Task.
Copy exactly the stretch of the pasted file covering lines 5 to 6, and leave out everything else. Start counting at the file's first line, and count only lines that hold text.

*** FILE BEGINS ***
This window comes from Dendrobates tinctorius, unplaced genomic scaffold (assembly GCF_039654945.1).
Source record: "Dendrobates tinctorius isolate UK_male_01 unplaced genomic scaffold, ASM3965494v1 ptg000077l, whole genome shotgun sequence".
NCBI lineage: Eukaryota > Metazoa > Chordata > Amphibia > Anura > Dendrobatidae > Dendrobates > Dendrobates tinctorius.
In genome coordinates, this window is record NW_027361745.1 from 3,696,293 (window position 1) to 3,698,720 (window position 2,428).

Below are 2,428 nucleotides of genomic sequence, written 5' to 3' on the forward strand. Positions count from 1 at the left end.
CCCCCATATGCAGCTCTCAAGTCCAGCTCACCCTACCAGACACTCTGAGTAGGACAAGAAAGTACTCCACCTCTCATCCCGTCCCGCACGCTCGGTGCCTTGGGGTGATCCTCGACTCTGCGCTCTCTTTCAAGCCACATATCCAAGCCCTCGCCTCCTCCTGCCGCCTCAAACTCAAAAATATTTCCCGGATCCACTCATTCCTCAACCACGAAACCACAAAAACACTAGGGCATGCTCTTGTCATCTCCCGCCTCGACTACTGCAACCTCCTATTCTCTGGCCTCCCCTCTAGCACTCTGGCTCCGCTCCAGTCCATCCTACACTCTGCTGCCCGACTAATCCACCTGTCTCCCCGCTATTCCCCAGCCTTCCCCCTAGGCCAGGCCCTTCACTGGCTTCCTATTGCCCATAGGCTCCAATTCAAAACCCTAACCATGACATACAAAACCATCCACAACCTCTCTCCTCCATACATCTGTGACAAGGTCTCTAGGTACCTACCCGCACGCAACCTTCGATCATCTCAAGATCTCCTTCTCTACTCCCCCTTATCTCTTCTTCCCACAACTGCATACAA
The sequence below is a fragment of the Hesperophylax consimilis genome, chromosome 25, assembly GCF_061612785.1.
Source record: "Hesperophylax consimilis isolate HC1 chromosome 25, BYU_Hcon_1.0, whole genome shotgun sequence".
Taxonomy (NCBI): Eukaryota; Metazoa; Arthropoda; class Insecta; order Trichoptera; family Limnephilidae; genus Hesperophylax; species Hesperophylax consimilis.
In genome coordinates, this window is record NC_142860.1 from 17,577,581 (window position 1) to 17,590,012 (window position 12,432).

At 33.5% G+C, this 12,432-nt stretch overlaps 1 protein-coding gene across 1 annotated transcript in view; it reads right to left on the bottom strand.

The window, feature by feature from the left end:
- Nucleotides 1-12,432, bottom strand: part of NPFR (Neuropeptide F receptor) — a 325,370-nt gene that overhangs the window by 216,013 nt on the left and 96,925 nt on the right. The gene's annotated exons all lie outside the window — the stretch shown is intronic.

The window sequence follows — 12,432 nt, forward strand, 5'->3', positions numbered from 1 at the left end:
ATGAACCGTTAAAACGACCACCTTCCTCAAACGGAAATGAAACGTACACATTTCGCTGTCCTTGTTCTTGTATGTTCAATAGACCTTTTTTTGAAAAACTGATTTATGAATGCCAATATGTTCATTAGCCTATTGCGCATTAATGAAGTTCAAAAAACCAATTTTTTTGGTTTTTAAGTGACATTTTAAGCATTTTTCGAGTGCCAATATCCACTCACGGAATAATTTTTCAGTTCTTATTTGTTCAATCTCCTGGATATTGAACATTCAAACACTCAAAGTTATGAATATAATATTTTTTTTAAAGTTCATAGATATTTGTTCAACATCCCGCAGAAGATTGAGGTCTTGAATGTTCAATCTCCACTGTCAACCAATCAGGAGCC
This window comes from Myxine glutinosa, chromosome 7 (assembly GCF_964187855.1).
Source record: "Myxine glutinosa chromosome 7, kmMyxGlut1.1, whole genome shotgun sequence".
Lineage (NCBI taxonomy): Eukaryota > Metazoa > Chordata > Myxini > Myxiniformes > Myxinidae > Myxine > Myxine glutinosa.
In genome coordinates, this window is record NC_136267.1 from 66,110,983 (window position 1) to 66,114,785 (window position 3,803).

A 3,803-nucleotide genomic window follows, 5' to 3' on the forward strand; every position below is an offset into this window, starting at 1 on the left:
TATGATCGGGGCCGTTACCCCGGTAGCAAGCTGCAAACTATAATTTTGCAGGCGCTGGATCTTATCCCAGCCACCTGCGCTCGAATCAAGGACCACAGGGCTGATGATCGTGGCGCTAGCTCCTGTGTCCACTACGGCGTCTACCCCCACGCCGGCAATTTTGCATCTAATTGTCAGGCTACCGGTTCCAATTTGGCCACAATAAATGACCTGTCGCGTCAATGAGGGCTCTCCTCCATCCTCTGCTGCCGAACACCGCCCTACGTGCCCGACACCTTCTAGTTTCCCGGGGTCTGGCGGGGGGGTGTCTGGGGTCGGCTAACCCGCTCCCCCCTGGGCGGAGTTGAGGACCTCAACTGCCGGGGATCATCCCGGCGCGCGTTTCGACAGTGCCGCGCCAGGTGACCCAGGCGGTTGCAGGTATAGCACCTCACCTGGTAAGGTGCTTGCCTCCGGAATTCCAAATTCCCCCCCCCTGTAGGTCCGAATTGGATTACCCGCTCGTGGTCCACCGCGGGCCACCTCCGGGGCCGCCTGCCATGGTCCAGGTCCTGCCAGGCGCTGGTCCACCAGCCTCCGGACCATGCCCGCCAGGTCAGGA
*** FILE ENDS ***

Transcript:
Below are 2,428 nucleotides of genomic sequence, written 5' to 3' on the forward strand. Positions count from 1 at the left end.
CCCCCATATGCAGCTCTCAAGTCCAGCTCACCCTACCAGACACTCTGAGTAGGACAAGAAAGTACTCCACCTCTCATCCCGTCCCGCACGCTCGGTGCCTTGGGGTGATCCTCGACTCTGCGCTCTCTTTCAAGCCACATATCCAAGCCCTCGCCTCCTCCTGCCGCCTCAAACTCAAAAATATTTCCCGGATCCACTCATTCCTCAACCACGAAACCACAAAAACACTAGGGCATGCTCTTGTCATCTCCCGCCTCGACTACTGCAACCTCCTATTCTCTGGCCTCCCCTCTAGCACTCTGGCTCCGCTCCAGTCCATCCTACACTCTGCTGCCCGACTAATCCACCTGTCTCCCCGCTATTCCCCAGCCTTCCCCCTAGGCCAGGCCCTTCACTGGCTTCCTATTGCCCATAGGCTCCAATTCAAAACCCTAACCATGACATACAAAACCATCCACAACCTCTCTCCTCCATACATCTGTGACAAGGTCTCTAGGTACCTACCCGCACGCAACCTTCGATCATCTCAAGATCTCCTTCTCTACTCCCCCTTATCTCTTCTTCCCACAACTGCATACAA